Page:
using a macro lens for a photo session of a newborn

using a macro lens for a photo session of a newborn

I had the pleasure of photographing the newborn baby of Jen and David recently. (David regularly follows the Tangents blog!) Aside from photographing the proud parents with their little one, I also needed to get detail photos of the baby.

With detail images, you see even more clearly just how small this newborn baby is, when you show the scale. A tiny hand clasping a finger. Tiny toes gently flexing against her mother’s hand.

For this, a macro lens is an essential part of my camera bag …

Since I like to shoot this with available light, the lens needs to be stabilized. Canon lenses have IS (image stabilization), and Nikon lenses offer VR (vibration reduction). With IS / VR, you can shoot at a much lower shutter speed than normal, and still get crisp images.

Both these images were shot wide open on the macro lens at f2.8 @ 1/100 @ 1000 ISO


macro lens – maximum aperture shift

Because of the way the optics shift when you focus very close, the maximum aperture shifts. Nikon shows effective aperture, and you can see your actual aperture. In this case, even though I had set f2.8 the lens gave me f3.5 and shows it in my display.  Canon works differently. With Canon, the set aperture shows … but the exposure will vary as you get closer, meaning the aperture did actually change as you focused closer.

It is just something to be aware of. It’s just how the optical configuration of macro lenses work. I know than Nikon shooters who are new to using macro lenses, are often concerned that they aren’t getting the f2.8 maximum aperture. Canon shooters are generally not aware of this change in aperture, since the camera doesn’t show it.


macro lens choices

I favor the 100 / 105mm focal length when it comes to macro lenses. This gives me a comfortable working distance on a full-frame camera. And it also doubles as a portrait lens if I need to.

The best choice here is the Nikon 105mm f/2.8 AF-S VR (B&H) and the Canon EF 100mm f2.8L IS (B&H) macro lenses. Here is my review of the Canon 100mm f2.8 IS macro lens. It’s a beauty!

If you are using a crop-sensor camera, then there are other good choices which would effectively give you a similar focal length (if you frame the image the same):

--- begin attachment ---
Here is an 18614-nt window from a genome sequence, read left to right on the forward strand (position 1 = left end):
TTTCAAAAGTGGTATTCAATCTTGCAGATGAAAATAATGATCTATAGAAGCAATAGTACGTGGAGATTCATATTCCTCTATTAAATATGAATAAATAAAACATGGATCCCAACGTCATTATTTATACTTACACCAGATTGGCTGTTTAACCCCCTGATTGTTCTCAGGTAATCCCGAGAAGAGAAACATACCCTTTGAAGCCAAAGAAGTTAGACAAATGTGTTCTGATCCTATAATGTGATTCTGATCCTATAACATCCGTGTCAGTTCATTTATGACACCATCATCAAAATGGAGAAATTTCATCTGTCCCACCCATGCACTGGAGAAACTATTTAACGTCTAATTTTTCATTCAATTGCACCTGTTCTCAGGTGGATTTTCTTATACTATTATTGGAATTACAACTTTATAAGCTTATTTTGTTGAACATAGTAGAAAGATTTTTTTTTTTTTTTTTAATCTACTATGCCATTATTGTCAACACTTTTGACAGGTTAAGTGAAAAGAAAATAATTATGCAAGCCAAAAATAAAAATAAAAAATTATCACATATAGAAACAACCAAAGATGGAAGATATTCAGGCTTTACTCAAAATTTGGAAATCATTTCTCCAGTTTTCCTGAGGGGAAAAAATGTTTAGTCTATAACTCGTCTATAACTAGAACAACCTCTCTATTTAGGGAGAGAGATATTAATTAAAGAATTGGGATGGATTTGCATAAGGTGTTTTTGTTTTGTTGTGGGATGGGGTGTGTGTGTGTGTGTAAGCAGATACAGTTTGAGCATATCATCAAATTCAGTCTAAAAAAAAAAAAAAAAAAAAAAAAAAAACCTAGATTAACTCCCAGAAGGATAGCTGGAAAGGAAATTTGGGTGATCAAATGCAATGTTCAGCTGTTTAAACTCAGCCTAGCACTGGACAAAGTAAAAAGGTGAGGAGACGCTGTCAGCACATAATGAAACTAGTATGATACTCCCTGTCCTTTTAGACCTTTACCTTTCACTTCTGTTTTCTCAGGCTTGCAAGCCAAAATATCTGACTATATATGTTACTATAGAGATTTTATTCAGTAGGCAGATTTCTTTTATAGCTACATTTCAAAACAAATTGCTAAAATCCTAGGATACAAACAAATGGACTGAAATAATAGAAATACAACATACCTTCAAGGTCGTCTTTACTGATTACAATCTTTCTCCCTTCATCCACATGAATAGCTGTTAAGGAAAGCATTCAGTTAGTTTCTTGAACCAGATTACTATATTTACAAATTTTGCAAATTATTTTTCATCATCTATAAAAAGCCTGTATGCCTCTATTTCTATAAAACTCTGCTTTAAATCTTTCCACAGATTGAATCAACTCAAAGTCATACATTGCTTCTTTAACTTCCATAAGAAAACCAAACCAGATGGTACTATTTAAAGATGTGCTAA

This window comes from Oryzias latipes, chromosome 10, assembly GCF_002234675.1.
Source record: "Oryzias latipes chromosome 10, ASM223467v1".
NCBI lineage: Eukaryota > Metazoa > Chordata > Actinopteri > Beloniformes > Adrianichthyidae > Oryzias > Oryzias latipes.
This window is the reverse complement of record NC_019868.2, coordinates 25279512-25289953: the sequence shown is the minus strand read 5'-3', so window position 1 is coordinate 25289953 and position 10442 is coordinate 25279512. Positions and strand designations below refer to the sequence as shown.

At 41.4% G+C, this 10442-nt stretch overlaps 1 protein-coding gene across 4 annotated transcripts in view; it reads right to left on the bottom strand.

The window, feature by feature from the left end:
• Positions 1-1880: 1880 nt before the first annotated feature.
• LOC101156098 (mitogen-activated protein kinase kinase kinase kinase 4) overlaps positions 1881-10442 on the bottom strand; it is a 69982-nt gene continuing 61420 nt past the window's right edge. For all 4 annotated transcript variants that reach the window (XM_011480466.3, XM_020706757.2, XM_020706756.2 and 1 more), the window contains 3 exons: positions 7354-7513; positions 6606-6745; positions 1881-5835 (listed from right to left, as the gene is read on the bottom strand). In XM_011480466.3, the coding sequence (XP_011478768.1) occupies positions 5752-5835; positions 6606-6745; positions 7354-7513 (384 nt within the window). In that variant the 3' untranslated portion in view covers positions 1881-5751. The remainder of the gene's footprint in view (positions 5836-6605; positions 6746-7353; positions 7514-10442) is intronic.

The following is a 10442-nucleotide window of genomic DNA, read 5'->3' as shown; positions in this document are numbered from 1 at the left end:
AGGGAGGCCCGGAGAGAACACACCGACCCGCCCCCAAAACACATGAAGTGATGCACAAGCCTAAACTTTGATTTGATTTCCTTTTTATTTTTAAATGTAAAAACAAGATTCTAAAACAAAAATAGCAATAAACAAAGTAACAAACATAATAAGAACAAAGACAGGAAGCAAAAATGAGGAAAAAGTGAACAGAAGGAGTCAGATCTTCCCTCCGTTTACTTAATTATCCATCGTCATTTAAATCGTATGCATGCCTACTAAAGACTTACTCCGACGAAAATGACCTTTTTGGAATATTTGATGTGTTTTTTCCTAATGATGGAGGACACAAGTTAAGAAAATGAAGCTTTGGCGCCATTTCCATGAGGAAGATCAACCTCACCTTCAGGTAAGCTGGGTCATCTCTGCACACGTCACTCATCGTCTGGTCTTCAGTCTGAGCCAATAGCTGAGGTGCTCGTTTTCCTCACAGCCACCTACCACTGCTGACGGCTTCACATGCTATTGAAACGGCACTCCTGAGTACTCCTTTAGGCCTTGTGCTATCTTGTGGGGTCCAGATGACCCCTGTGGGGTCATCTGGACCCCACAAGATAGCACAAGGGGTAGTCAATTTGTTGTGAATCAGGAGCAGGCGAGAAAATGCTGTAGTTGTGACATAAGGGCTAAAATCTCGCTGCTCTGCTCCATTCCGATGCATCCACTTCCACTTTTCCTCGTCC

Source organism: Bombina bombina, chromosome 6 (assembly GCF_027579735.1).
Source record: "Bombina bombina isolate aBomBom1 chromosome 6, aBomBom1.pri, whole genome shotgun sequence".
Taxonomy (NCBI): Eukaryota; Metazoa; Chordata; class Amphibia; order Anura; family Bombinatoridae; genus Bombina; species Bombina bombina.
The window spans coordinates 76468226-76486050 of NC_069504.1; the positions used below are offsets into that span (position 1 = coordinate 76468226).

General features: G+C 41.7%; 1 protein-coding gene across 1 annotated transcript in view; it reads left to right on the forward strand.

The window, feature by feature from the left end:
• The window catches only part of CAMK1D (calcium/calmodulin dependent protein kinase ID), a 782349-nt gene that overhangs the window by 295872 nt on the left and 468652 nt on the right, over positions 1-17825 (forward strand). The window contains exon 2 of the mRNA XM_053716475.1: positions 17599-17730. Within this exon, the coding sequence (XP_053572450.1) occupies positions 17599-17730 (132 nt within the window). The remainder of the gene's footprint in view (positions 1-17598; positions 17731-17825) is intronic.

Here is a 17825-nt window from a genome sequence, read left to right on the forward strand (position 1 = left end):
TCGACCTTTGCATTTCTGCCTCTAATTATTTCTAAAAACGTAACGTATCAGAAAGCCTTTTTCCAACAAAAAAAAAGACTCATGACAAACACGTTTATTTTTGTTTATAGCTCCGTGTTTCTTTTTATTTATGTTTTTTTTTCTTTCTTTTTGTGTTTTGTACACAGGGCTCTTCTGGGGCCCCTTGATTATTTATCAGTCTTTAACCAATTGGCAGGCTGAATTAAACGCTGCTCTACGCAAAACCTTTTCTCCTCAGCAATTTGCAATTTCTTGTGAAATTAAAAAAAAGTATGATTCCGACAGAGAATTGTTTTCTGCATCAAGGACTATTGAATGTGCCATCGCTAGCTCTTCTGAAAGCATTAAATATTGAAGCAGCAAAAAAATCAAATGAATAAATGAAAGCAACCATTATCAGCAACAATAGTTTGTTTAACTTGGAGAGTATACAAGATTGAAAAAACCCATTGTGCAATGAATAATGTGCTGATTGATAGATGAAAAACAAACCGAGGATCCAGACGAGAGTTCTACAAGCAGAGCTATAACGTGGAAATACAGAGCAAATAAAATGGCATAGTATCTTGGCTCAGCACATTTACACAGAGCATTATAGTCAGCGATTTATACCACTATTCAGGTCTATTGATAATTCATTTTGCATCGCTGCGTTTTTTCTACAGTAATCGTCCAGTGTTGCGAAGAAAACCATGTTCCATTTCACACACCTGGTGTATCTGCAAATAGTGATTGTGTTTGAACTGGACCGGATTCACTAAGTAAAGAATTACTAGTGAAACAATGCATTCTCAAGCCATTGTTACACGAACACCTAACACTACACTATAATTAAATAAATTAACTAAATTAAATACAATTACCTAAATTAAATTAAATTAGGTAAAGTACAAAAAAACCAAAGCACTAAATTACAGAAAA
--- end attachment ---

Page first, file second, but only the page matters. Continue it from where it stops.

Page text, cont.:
Canon EF-S 60mm f/2.8 Macro (B&H)
Canon Normal EF 50mm f/2.5 Compact Macro (B&H) – it only goes to half-size

Nikon AF-S Micro-Nikkor 60mm f/2.8G ED
Nikon AF-S DX Micro Nikkor 85mm f/3.5G ED VR


12 Comments, Add Your Own

  1. 1 says

    Hi Neil

    Great to see this!

    I purchased (on Friday) a new Canon EF 100mm f/2.8L IS macro for photographing a toddler and baby next weekend!

    Super happy to see a post like this, shows I’ve made the right lens choice. Will be coupling it with a 24-70mm towards the 70mm end for the general portraits.

    Looking forward to release of your off-camera flash book here in UK, still on pre-order with Amazon!


  2. 2Emopunk says

    Hi Neil. I wonder why you never speak of third party producers. Tamron makes really amazing macro lenses for an affordable price. Concerning this article, the 60mm f2 and 90mm f2.8 would be great alternatives to the big names you are suggesting. What do you think about them? Keep up the great work!!

  3. 3 says

    The name-brand lenses are usually better than the off-brand lenses. Since I don’t have the time or resources to test various lenses, it’s a much simpler process to just take the Nikon lens or the Canon lens, and be done with it.

    eg, there really isn’t a better 70-200mm f2.8 range zoom than either the Nikon 70-200mm f2.8 VR II or Canon 70-200mm f2.8 IS II … so for a telephoto zoom, just pick up the top choice of whatever system you are using. Inevitably, you’d be happier with it than an off-brand lens.

    Neil vN

  4. 4Gonzalo Garcia-Granero says

    For that kind of photography I’d strongly recommend using a good quality compact camera like a Panasonic LX3 or LX5: max. aperture F2 and stabilized, it means you don’t have to use a very high ISO (ISO200 might be enough). Because of the high crop factor, the lens at the long end is very short (24 mm) and a shutter speed of 1/30 – 1/40 is enough to get a crisp image.
    By the way, thanks for your excellent articles and books.

  5. 5Emopunk says

    No doubt that it’s like you say Neil; you deserve the luck of not being in need of looking for best bang for buck!

  6. 6 says

    I just purchased the Tokina 100mm f/2.8 the other day. I’ve used the Nikon 105mm, and I just don’t see any dropoff in quality in the Tokina. Great build quality, super sharp. Plus, it was half the price of the Nikon!

  7. 7 says

    thanks for also including info about lenses for crop bodies, many times it is hard to decide what to use on those in comparison to FF.

  8. 8 says

    Thanks for your expertise Neil! I am a Pentax shooter myself, have been for a number of years and my gear has never let me down. My clients have been happy which is the main thing!! My best lens for newborn shooting is either the 50mm f/1.4, 70mm f/2.4 and most recently I purchased a wide angle Sigma 28mm f/1.8 which is super sharp! It’s all an individual choice – go with what you can afford – what works and produces the best results! :-)

  9. 9Cassandra says

    Hi there,

    I am currently using a nikon d80 with 50mm/1.8. I would really love to get some macro images of babies/extremely detailed portraits. Can I achieve this with a zoom lens, or would you only suggest the fixed (100mm 105mm) ?

  10. 12 says

    The 100mm macro might be too tight on a 1.6x crop sensor. For that I would recommend the listed lenses there – the 50mm and 60mm macros.

    Neil vN

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